GCSE: Non-right angled triangles

GCSE: Non-right angled triangles

S3: Chapter 5 Regression and Correlation Dr J Frost ([email protected]) www.drfrostmaths.com Last modified: 30th August 2015 What this chapter is mostly about 11+ NVR Score 119 103 Avg AS point score 287 265 110 137 37 300

* Disclaimer: These values are made up! One question that naturally arises amongst teachers at Tiffin is whether the 11+ tests are an effective predictor of academic success later on. Tiffin has recently dropped its NonVerbal/Verbal tests 11+ in favour of English/Maths tests. It will be interesting to see to what extent the correlation between 11+ scores and later metrics (e.g. average A2 point scores) increases. We could just calculate the PMCC of the two variables, but we might just be interested in comparing the rankings. Tiffin Data Fun Facts Fun True Fact: The PMCC between the 11+ ranks of students in the current L6 and their last JMC score ranks is 0.280. ? Fun True Fact: The PMCC between the NVR ranks and C1 test ranks (when taken in Year 11) is 0.101. ?

For Year 11s in 2010. Fun True Fact: The PMCC between Year 7 endof-year test rank and Year 9 test rank is 0.502. ? For Year 11s in 2010. Fun True Fact: The PMCC between Year 8 endof-year test rank and Year 9 test rank is 0.794. ? For Year 11s in 2010. Fun True Fact: The PMCC between: NVR + Year 9 test rank: 0.12. ? VR + Year 9 test rank: 0.16 For Year 9s in 2009. ? NVR% VR% All Tiffinians

84% 84% Oxbridge Tiffs 89% 85% ? Year 7s in 2007 ? RECAP: Product Moment Correlation Coefficient 11+ NVR Score Avg AS point score 119 287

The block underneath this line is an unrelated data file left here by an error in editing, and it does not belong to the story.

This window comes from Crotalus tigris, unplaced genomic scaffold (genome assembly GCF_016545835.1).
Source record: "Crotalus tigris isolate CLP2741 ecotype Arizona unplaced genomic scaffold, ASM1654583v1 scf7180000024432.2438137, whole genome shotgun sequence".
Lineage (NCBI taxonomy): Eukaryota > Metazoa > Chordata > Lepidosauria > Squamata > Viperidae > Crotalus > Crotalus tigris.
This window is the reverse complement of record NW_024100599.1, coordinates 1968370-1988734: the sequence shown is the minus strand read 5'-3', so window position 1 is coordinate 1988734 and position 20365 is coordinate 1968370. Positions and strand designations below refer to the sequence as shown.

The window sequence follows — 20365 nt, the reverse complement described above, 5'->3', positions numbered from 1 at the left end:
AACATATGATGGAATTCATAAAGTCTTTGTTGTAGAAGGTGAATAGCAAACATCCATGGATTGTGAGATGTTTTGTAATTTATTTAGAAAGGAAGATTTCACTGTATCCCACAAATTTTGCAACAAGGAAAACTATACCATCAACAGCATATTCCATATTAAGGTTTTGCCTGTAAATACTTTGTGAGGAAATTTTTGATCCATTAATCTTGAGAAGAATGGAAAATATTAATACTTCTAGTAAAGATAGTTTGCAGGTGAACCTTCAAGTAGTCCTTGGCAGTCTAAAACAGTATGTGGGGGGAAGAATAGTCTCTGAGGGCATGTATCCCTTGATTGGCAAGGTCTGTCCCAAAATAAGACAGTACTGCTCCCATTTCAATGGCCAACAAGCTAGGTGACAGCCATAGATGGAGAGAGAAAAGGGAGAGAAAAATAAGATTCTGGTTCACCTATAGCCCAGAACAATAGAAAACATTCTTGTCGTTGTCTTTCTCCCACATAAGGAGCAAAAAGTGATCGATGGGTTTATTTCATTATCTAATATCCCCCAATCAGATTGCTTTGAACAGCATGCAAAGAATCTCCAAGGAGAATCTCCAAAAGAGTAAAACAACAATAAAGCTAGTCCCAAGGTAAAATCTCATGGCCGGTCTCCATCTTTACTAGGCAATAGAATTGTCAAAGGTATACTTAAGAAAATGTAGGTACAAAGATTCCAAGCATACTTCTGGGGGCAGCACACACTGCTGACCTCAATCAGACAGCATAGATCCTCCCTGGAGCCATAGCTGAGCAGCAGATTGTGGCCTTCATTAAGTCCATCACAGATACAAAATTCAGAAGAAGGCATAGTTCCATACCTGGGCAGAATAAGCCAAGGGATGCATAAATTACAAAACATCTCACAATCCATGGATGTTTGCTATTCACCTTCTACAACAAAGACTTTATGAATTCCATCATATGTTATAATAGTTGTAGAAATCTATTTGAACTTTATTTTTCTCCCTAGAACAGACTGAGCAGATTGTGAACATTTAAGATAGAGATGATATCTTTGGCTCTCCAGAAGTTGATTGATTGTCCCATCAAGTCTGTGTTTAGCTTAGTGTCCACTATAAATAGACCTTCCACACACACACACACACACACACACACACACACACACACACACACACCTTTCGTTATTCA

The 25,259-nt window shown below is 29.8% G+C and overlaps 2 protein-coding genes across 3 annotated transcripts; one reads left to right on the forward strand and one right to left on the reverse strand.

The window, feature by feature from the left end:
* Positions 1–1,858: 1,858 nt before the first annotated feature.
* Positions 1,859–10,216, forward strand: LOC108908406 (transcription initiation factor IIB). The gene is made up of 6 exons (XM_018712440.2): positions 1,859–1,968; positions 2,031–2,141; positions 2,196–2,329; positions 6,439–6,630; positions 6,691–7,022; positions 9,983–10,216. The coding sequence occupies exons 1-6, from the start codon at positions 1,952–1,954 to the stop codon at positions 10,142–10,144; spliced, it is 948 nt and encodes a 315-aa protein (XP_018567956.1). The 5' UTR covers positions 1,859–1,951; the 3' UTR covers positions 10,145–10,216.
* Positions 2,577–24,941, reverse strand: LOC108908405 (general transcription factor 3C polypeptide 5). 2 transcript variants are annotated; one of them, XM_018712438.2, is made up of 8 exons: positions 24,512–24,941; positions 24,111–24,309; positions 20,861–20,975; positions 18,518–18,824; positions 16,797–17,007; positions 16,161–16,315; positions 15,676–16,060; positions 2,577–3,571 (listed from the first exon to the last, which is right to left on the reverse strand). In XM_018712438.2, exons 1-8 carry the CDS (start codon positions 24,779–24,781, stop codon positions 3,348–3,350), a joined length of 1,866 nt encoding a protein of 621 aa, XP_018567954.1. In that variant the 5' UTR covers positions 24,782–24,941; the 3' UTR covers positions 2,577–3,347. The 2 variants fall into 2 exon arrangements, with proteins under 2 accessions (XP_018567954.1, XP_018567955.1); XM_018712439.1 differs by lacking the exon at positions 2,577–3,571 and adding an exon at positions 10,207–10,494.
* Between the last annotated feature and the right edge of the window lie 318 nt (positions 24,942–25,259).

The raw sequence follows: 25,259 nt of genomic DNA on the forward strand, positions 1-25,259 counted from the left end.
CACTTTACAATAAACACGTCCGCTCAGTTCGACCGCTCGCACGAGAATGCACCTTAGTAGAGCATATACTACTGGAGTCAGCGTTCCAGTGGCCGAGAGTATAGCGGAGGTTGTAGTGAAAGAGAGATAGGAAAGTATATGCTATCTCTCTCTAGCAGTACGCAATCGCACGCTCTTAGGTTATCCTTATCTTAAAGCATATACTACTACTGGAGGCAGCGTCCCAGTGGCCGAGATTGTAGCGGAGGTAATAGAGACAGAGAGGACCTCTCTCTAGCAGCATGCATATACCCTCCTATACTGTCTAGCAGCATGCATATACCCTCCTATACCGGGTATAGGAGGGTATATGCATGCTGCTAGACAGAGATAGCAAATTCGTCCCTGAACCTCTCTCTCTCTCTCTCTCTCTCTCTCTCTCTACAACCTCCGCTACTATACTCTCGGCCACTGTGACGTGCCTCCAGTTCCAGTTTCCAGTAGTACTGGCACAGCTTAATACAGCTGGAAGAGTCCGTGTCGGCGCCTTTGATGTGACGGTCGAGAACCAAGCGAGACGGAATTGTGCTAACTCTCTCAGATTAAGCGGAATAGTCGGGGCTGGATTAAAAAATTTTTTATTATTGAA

103 265 110 137 37 300 ? ? ? ? ? ? ? ? ? Spearmans rank correlation coefficient

11+ NVR Score 119 1 Avg AS point score 287 However, if were simply interested in how the rankings are correlated, we might discard the original data and use the rankings instead. 2 Using your STATS mode: ? 103 3 265

3 110 2 137 4 37 4 300 1 ! Spearmans rank correlation coefficient is when the data is converted to rankings before calculating the PMCC. Interpreting

=1 Rankings in perfect agreement. ? = 1 Ranks in reverse order. ? = 0 No correlation in rankings. ? Calculating more easily ! If no tied ranks: 11+ rank () AS rank () 1 2

3 3 -1 where is difference between each rank. 0 (If tied ranks, calculate normal PMCC on ranked data) ? ? 2 4 -2 ?

? 4 1 3 ? ? Proof of and PMCC equivalence ? Since we know each of the are 1 to : ? Therefore: ? ? ? (Not in textbook/exam) ?

? ? ? ? ? ? ? ? ? Test Your Understanding Edexcel S3 June 2011 Q2 ? Bro Exam Tip: Use your calculator STATS mode to calculate on your ranked data and check your answer guaranteed full marks every time!

Differences between and (Bro Exam Tip: This can be tested!) Original data Spearmans Rank: Makes no assumption about original data: original data need not be linear. PMCC: We can only do a hypothesis test if the variables are (jointly) normally distributed. (Well do hypothesis testing in a sec) Ranked data Exercise 5A Hypothesis Testing What would you think would be a suitable null hypothesis what analysing the correlation of two variables? The null hypothesis in general is when the data is random, i.e. in this case, that there is